The Anabro (Nabro) volcano in the Northern Red Sea Region of Eritrea has erupted sending an ash plume more than 13.5 kilometres into the sky and disrupting air traffic across eastern Africa.
Part of the Afar Triangle, the stratovolcano is one of many volcanic caldera complexes in the north easternmost part of the East African Rift valley region. Nabro is located in the Danakil Depression, close to Eritrea’s border with Ethiopia and north of Djibouti, and has not erupted in at least 150 years. It is the most prominent of 3 large volcanoes (Nabro, Dubbi, Mallahle) in the region, each containing a large summit caldera.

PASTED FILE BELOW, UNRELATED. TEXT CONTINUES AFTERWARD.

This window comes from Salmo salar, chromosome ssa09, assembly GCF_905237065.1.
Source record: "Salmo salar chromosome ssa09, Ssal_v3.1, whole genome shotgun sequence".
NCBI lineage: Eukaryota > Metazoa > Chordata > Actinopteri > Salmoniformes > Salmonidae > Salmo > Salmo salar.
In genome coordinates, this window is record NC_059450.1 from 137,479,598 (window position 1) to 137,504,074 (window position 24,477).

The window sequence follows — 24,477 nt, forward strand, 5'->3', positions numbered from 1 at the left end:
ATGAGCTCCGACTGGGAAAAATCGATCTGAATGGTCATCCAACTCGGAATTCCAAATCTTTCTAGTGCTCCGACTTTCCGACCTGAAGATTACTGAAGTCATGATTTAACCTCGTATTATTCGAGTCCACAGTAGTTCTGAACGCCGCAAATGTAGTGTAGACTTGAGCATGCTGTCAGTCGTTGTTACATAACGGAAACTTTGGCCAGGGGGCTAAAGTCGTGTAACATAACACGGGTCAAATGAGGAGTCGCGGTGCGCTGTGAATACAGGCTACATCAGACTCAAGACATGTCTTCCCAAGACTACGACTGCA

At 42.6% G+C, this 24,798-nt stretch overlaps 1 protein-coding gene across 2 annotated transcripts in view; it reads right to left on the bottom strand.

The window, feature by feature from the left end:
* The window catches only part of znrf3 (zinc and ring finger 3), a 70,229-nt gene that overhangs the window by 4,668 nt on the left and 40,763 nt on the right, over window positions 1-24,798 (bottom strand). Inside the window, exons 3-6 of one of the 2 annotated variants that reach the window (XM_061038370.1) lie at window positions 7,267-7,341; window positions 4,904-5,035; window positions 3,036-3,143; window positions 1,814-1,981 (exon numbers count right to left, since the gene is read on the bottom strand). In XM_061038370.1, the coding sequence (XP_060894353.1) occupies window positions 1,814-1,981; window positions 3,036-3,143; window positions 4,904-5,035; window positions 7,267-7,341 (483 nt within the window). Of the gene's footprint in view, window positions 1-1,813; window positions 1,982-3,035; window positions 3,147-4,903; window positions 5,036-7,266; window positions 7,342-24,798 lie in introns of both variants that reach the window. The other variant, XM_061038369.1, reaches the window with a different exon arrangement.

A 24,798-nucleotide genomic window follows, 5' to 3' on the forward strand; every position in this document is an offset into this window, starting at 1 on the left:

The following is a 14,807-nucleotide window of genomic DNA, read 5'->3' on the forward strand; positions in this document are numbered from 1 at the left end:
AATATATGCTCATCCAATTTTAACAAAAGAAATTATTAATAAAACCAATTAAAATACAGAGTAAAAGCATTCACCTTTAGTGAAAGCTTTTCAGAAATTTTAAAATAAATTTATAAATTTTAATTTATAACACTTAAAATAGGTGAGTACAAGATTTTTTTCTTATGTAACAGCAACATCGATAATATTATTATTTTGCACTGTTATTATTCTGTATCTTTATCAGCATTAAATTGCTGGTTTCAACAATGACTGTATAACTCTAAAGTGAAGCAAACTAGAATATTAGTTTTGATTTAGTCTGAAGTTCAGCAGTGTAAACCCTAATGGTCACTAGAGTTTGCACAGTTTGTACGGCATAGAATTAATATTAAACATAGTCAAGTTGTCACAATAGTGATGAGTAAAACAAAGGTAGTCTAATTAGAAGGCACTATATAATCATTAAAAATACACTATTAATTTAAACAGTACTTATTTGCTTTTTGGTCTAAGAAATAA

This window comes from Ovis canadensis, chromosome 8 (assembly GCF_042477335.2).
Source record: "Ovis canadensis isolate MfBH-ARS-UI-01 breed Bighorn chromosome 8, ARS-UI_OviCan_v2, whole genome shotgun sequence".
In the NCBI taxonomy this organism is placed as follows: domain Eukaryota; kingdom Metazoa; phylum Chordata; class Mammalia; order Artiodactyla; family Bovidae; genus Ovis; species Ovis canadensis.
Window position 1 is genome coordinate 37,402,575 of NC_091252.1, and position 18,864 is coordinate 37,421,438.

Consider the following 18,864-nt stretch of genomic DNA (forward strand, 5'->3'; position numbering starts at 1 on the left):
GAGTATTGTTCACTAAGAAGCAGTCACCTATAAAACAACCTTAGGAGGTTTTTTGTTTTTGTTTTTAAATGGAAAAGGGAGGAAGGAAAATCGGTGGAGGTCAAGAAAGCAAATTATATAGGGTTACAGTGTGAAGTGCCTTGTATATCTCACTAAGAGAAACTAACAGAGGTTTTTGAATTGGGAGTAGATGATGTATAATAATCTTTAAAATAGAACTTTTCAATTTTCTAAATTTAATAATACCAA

The volcano erupted at 2103 GMT Sunday evening. The Volcanic Ash Advisory Center (VAAC) said Monday that the 5,331 ft volcano has resulted in a large ash plume of up to 13.5 kilometres (8 miles) high. The scale of the eruption, compared to the ongoing eruption in Chile and 2010′s eruption at Eyjafjallajökull in Iceland, remains unclear.
The eruption was preceded by seven moderate earthquakes yesterday afternoon. A 5.6 magnitude quake at 21.03 GMT signalled the start of the eruption. The quake was centred 48 km south of the town of Edd (pop 11,259) and 199 km southwest of the city of Al-h’udaydah (pop 617,871). A 4.6 magnitude quake followed less than 35 minutes later.